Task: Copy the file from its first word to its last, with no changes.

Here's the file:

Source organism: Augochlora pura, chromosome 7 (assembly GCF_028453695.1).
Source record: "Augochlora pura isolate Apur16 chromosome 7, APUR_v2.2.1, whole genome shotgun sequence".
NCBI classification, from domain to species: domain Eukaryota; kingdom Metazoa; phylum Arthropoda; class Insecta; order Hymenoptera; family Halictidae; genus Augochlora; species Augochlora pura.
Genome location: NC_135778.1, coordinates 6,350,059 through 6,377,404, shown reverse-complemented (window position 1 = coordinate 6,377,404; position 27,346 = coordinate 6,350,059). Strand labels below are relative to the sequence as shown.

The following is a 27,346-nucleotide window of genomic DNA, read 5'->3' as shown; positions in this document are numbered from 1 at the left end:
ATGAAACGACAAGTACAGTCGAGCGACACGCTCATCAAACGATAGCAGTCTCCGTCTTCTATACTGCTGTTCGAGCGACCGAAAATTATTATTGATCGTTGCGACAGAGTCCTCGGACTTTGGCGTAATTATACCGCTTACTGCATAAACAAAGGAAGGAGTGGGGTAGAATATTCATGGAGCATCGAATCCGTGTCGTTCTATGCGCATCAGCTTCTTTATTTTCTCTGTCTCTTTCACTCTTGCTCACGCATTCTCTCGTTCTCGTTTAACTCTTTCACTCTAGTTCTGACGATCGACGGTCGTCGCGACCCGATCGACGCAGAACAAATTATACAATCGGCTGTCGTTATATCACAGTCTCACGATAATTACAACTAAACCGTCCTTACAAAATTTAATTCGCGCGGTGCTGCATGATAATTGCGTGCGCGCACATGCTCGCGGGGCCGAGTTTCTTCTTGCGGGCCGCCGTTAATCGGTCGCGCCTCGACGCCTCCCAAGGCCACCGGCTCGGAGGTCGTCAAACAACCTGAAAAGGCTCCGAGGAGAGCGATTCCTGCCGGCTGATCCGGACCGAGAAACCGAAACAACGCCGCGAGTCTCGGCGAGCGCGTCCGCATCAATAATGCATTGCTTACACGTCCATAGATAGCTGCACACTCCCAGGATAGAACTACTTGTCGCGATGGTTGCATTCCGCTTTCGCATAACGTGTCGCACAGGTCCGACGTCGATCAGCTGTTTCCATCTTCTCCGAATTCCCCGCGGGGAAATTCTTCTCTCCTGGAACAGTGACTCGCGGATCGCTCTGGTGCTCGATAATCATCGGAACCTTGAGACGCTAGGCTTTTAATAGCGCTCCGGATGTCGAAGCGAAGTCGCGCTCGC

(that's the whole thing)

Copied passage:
Source organism: Augochlora pura, chromosome 7 (assembly GCF_028453695.1).
Source record: "Augochlora pura isolate Apur16 chromosome 7, APUR_v2.2.1, whole genome shotgun sequence".
NCBI classification, from domain to species: domain Eukaryota; kingdom Metazoa; phylum Arthropoda; class Insecta; order Hymenoptera; family Halictidae; genus Augochlora; species Augochlora pura.
Genome location: NC_135778.1, coordinates 6,350,059 through 6,377,404, shown reverse-complemented (window position 1 = coordinate 6,377,404; position 27,346 = coordinate 6,350,059). Strand labels below are relative to the sequence as shown.

The following is a 27,346-nucleotide window of genomic DNA, read 5'->3' as shown; positions in this document are numbered from 1 at the left end:
ATGAAACGACAAGTACAGTCGAGCGACACGCTCATCAAACGATAGCAGTCTCCGTCTTCTATACTGCTGTTCGAGCGACCGAAAATTATTATTGATCGTTGCGACAGAGTCCTCGGACTTTGGCGTAATTATACCGCTTACTGCATAAACAAAGGAAGGAGTGGGGTAGAATATTCATGGAGCATCGAATCCGTGTCGTTCTATGCGCATCAGCTTCTTTATTTTCTCTGTCTCTTTCACTCTTGCTCACGCATTCTCTCGTTCTCGTTTAACTCTTTCACTCTAGTTCTGACGATCGACGGTCGTCGCGACCCGATCGACGCAGAACAAATTATACAATCGGCTGTCGTTATATCACAGTCTCACGATAATTACAACTAAACCGTCCTTACAAAATTTAATTCGCGCGGTGCTGCATGATAATTGCGTGCGCGCACATGCTCGCGGGGCCGAGTTTCTTCTTGCGGGCCGCCGTTAATCGGTCGCGCCTCGACGCCTCCCAAGGCCACCGGCTCGGAGGTCGTCAAACAACCTGAAAAGGCTCCGAGGAGAGCGATTCCTGCCGGCTGATCCGGACCGAGAAACCGAAACAACGCCGCGAGTCTCGGCGAGCGCGTCCGCATCAATAATGCATTGCTTACACGTCCATAGATAGCTGCACACTCCCAGGATAGAACTACTTGTCGCGATGGTTGCATTCCGCTTTCGCATAACGTGTCGCACAGGTCCGACGTCGATCAGCTGTTTCCATCTTCTCCGAATTCCCCGCGGGGAAATTCTTCTCTCCTGGAACAGTGACTCGCGGATCGCTCTGGTGCTCGATAATCATCGGAACCTTGAGACGCTAGGCTTTTAATAGCGCTCCGGATGTCGAAGCGAAGTCGCGCTCGC